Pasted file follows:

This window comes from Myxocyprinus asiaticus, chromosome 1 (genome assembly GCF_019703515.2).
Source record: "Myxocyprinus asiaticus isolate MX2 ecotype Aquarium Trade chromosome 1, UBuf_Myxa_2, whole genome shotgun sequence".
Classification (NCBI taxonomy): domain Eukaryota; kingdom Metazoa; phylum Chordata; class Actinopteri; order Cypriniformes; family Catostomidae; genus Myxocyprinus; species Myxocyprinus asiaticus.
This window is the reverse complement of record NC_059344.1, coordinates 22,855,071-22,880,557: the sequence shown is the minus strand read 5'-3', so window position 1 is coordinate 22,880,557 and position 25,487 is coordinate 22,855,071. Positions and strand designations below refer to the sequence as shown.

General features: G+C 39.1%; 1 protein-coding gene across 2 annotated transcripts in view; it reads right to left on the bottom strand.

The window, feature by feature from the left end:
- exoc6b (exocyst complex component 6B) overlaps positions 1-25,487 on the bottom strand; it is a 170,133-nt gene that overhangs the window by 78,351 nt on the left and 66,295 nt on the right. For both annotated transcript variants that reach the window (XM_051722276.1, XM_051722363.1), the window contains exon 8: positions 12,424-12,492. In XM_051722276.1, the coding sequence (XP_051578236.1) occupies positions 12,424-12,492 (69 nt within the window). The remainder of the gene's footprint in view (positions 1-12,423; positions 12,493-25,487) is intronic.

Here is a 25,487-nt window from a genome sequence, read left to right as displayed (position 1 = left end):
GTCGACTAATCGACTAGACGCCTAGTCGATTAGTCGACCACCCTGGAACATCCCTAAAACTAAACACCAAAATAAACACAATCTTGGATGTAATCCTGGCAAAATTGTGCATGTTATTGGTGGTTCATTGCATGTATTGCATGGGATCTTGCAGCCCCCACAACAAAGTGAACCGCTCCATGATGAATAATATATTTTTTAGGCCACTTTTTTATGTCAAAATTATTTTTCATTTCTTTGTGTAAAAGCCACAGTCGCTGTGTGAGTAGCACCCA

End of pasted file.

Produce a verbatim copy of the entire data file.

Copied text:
This window comes from Myxocyprinus asiaticus, chromosome 1 (genome assembly GCF_019703515.2).
Source record: "Myxocyprinus asiaticus isolate MX2 ecotype Aquarium Trade chromosome 1, UBuf_Myxa_2, whole genome shotgun sequence".
Classification (NCBI taxonomy): domain Eukaryota; kingdom Metazoa; phylum Chordata; class Actinopteri; order Cypriniformes; family Catostomidae; genus Myxocyprinus; species Myxocyprinus asiaticus.
This window is the reverse complement of record NC_059344.1, coordinates 22,855,071-22,880,557: the sequence shown is the minus strand read 5'-3', so window position 1 is coordinate 22,880,557 and position 25,487 is coordinate 22,855,071. Positions and strand designations below refer to the sequence as shown.

General features: G+C 39.1%; 1 protein-coding gene across 2 annotated transcripts in view; it reads right to left on the bottom strand.

The window, feature by feature from the left end:
- exoc6b (exocyst complex component 6B) overlaps positions 1-25,487 on the bottom strand; it is a 170,133-nt gene that overhangs the window by 78,351 nt on the left and 66,295 nt on the right. For both annotated transcript variants that reach the window (XM_051722276.1, XM_051722363.1), the window contains exon 8: positions 12,424-12,492. In XM_051722276.1, the coding sequence (XP_051578236.1) occupies positions 12,424-12,492 (69 nt within the window). The remainder of the gene's footprint in view (positions 1-12,423; positions 12,493-25,487) is intronic.

Here is a 25,487-nt window from a genome sequence, read left to right as displayed (position 1 = left end):
GTCGACTAATCGACTAGACGCCTAGTCGATTAGTCGACCACCCTGGAACATCCCTAAAACTAAACACCAAAATAAACACAATCTTGGATGTAATCCTGGCAAAATTGTGCATGTTATTGGTGGTTCATTGCATGTATTGCATGGGATCTTGCAGCCCCCACAACAAAGTGAACCGCTCCATGATGAATAATATATTTTTTAGGCCACTTTTTTATGTCAAAATTATTTTTCATTTCTTTGTGTAAAAGCCACAGTCGCTGTGTGAGTAGCACCCA